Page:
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The Virgin and Child with Saint Anne is an oil painting by Leonardo da Vinci depicting St Anne, her daughter the Virgin Mary and the infant Jesus. Christ is shown grappling with a sacrificial lamb symbolizing his Passion as the Virgin tries to restrain him. The painting was commissioned as the high altarpiece for the Church of Santissima Annunziata in Florence and its theme had long preoccupied Leonardo.

In 1498, Leonardo probed into incorporating these figures together by drawing the Burlington House Cartoon (National Gallery). In 2008, a curator at the Louvre discovered several faint sketches believed to have been made by Leonardo on the back of the painting. Infrared reflectography was used to reveal a "7-by-4 inch drawing of a horse's head", which had a resemblance to sketches of horses that da Vinci had made previously before drawing The Battle of Anghiari. Also revealed was a second sketch 6​1⁄2 inch-by-4 inch depiction of half a skull. A third sketch showed the infant Jesus playing with a lamb, which sketch was similar to that which is painted on the front side. The Louvre spokesperson said that the sketches were "very probably" made by Leonardo and that it was the first time that any drawing had been found on the "flip side of one of his works". The drawings will be further studied by a group of experts as the painting undergoes restoration.

Leonardo's painting is at once both pleasing, calm yet confusing upon closer examination. The composition of the three figures is fairly tight, with the Virgin Mary clearly interacting actively with the infant Jesus. Upon closer examination of their positioning it is apparent that Mary is sitting on St Anne's lap. It is unclear what meaning this could have and what meaning Leonardo intended to project with that pose. There is no clear parallel in other works of art and women sitting in each other's lap are not a clear cultural or traditional reference that the viewer can relate to. Additionally, although the exact sizes of neither the Mother Virgin nor St Anne are known, it can be extrapolated from the painting that St Anne is a significantly larger person than Mary. This subtle yet perceptible distortion in size was utilized by Leonardo to emphasize the mother daughter relationship between the two women despite the apparent lack of visual cues to the greater age of St Anne that would otherwise identify her as the mother. The child is holding a lamb. we also see that Mary is staring into her child's eyes but st Anne is staring at Mary. As Mary is sitting on her lap and St Anne is staring at the virgin Mary Leonardo was maybe trying to point a message across about their relationship and personalities.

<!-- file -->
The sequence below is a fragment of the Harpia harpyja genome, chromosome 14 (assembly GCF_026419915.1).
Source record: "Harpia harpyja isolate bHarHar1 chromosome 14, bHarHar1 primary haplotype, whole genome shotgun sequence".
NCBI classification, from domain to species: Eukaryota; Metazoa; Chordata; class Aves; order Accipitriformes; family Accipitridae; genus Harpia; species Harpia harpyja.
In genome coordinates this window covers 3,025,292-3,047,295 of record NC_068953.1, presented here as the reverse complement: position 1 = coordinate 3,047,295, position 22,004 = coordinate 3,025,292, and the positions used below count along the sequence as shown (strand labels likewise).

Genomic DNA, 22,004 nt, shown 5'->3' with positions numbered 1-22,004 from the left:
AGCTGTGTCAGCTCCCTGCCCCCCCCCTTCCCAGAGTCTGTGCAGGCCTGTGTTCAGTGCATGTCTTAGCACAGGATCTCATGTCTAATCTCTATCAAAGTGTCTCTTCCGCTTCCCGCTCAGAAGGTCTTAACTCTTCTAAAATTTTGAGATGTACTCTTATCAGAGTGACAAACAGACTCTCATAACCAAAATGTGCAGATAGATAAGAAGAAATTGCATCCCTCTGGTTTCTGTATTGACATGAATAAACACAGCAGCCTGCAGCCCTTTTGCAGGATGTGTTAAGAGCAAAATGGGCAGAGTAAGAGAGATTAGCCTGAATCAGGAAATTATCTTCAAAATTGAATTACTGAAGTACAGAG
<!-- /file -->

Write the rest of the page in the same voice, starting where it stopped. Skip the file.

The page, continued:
Sigmund Freud undertook a psychoanalytic examination of Leonardo in his essay Leonardo da Vinci, A Memory of His Childhood. According to Freud, the Virgin's garment reveals a vulture when viewed sideways. Freud claimed that this was a manifestation of a "passive homosexual" childhood fantasy that Leonardo wrote about in the Codex Atlanticus, in which he recounts being attacked as an infant in his crib by the tail of a vulture. Freud translated the passage thus:"It seems that I was always destined to be so deeply concerned with vultures—for I recall as one of my very earliest memories that while I was in my cradle a vulture came down to me, and opened my mouth with its tail, and struck me many times with its tail against my lips."